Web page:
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      The Orphan Nuclear Receptor REV-ERBα Controls Circadian Transcription within the Positive Limb of the Mammalian Circadian Oscillator

      , , , , , ,

      Cell

      Elsevier BV

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          Abstract

          Mammalian circadian rhythms are generated by a feedback loop in which BMAL1 and CLOCK, players of the positive limb, activate transcription of the cryptochrome and period genes, components of the negative limb. Bmal1 and Per transcription cycles display nearly opposite phases and are thus governed by different mechanisms. Here, we identify the orphan nuclear receptor REV-ERBalpha as the major regulator of cyclic Bmal1 transcription. Circadian Rev-erbalpha expression is controlled by components of the general feedback loop. Thus, REV-ERBalpha constitutes a molecular link through which components of the negative limb drive antiphasic expression of components of the positive limb. While REV-ERBalpha influences the period length and affects the phase-shifting properties of the clock, it is not required for circadian rhythm generation.

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          Most cited references 28

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          Posttranslational mechanisms regulate the mammalian circadian clock.

          We have examined posttranslational regulation of clock proteins in mouse liver in vivo. The mouse PERIOD proteins (mPER1 and mPER2), CLOCK, and BMAL1 undergo robust circadian changes in phosphorylation. These proteins, the cryptochromes (mCRY1 and mCRY2), and casein kinase I epsilon (CKIepsilon) form multimeric complexes that are bound to DNA during negative transcriptional feedback. CLOCK:BMAL1 heterodimers remain bound to DNA over the circadian cycle. The temporal increase in mPER abundance controls the negative feedback interactions. Analysis of clock proteins in mCRY-deficient mice shows that the mCRYs are necessary for stabilizing phosphorylated mPER2 and for the nuclear accumulation of mPER1, mPER2, and CKIepsilon. We also provide in vivo evidence that casein kinase I delta is a second clock relevant kinase.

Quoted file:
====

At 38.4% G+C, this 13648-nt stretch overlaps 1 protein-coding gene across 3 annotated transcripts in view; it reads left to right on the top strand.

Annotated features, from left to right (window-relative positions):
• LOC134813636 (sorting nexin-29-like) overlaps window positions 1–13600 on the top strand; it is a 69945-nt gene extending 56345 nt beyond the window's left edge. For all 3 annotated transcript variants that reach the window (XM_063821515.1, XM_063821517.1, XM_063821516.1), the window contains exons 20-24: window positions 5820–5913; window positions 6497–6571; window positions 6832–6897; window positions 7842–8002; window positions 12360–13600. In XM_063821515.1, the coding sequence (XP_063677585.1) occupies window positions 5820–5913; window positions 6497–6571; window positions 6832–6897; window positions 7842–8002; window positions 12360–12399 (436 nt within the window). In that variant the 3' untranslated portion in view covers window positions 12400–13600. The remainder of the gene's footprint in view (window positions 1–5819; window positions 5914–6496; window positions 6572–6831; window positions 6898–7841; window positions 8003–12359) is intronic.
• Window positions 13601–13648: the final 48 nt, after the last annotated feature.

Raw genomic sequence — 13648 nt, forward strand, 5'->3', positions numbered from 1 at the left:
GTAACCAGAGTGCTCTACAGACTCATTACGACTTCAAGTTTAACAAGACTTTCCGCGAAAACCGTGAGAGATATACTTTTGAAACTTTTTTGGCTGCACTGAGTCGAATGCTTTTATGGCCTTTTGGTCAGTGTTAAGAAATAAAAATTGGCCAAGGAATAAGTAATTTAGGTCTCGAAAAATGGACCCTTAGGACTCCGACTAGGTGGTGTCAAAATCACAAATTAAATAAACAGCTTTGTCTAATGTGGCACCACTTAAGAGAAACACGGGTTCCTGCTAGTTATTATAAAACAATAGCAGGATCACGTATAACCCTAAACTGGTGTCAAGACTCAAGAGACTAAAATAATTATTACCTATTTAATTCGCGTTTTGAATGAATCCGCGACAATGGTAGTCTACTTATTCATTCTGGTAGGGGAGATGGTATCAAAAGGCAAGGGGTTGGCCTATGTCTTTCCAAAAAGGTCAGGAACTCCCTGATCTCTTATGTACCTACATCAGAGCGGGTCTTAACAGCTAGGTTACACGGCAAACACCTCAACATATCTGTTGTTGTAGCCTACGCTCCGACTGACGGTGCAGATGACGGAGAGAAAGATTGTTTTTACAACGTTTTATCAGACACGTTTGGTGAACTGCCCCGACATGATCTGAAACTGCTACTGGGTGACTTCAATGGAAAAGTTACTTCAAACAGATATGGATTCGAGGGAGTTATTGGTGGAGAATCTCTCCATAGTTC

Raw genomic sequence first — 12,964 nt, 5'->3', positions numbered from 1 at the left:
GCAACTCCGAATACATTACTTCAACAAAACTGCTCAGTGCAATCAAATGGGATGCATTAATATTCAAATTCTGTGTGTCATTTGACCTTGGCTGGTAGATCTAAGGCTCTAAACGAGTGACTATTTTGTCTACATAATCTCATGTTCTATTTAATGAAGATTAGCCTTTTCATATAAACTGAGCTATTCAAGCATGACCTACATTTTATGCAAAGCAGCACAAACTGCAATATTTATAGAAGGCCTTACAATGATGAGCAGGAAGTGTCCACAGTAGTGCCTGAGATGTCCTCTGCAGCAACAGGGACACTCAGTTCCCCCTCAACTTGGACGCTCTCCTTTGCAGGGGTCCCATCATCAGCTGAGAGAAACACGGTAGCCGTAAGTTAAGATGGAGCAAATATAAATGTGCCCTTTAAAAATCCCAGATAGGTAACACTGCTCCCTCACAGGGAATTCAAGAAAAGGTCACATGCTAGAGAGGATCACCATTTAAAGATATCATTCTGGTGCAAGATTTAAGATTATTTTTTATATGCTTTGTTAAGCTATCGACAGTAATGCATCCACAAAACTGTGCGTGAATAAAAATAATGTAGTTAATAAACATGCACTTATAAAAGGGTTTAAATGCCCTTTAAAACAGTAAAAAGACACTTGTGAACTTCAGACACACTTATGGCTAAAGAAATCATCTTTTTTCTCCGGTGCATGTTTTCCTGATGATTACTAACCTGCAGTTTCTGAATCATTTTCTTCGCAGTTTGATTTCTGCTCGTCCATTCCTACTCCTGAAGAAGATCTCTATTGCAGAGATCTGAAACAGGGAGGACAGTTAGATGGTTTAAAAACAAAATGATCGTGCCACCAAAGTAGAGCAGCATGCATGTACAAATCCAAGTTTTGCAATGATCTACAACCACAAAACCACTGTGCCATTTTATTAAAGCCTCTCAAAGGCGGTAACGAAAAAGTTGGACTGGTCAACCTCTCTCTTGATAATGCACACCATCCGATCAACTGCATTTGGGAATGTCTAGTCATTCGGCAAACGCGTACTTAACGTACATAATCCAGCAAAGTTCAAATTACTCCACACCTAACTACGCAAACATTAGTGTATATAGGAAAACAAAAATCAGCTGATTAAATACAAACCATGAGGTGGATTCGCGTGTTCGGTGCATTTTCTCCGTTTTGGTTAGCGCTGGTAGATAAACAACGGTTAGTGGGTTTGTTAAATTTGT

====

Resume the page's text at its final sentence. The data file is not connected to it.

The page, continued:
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            Interacting molecular loops in the mammalian circadian clock.

            We show that, in the mouse, the core mechanism for the master circadian clock consists of interacting positive and negative transcription and translation feedback loops. Analysis of Clock/Clock mutant mice, homozygous Period2(Brdm1) mutants, and Cryptochrome-deficient mice reveals substantially altered Bmal1 rhythms, consistent with a dominant role of PERIOD2 in the positive regulation of the Bmal1 loop. In vitro analysis of CRYPTOCHROME inhibition of CLOCK: BMAL1-mediated transcription shows that the inhibition is through direct protein:protein interactions, independent of the PERIOD and TIMELESS proteins. PERIOD2 is a positive regulator of the Bmal1 loop, and CRYPTOCHROMES are the negative regulators of the Period and Cryptochrome cycles.
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              Differential functions of mPer1, mPer2, and mPer3 in the SCN circadian clock.

              The role of mPer1 and mPer2 in regulating circadian rhythms was assessed by disrupting these genes. Mice homozygous for the targeted allele of either mPer1 or mPer2 had severely disrupted locomotor activity rhythms during extended exposure to constant darkness. Clock gene RNA rhythms were blunted in the suprachiasmatic nucleus of mPer2 mutant mice, but not of mPER1-deficient mice. Peak mPER and mCRY1 protein levels were reduced in both lines. Behavioral rhythms of mPer1/mPer3 and mPer2/mPer3 double-mutant mice resembled rhythms of mice with disruption of mPer1 or mPer2 alone, respectively, confirming the placement of mPer3 outside the core circadian clockwork. In contrast, mPer1/mPer2 double-mutant mice were immediately arrhythmic. Thus, mPER1 influences rhythmicity primarily through interaction with other clock proteins, while mPER2 positively regulates rhythmic gene expression, and there is partial compensation between products of these two genes.
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                Author and article information

                Journal
                Cell
                Cell
                Elsevier BV
                00928674
                July 2002
                July 2002
                : 110
                : 2
                : 251-260
                Article
                10.1016/S0092-8674(02)00825-5
                12150932
                © 2002

                https://www.elsevier.com/tdm/userlicense/1.0/

                https://www.elsevier.com/open-access/userlicense/1.0/

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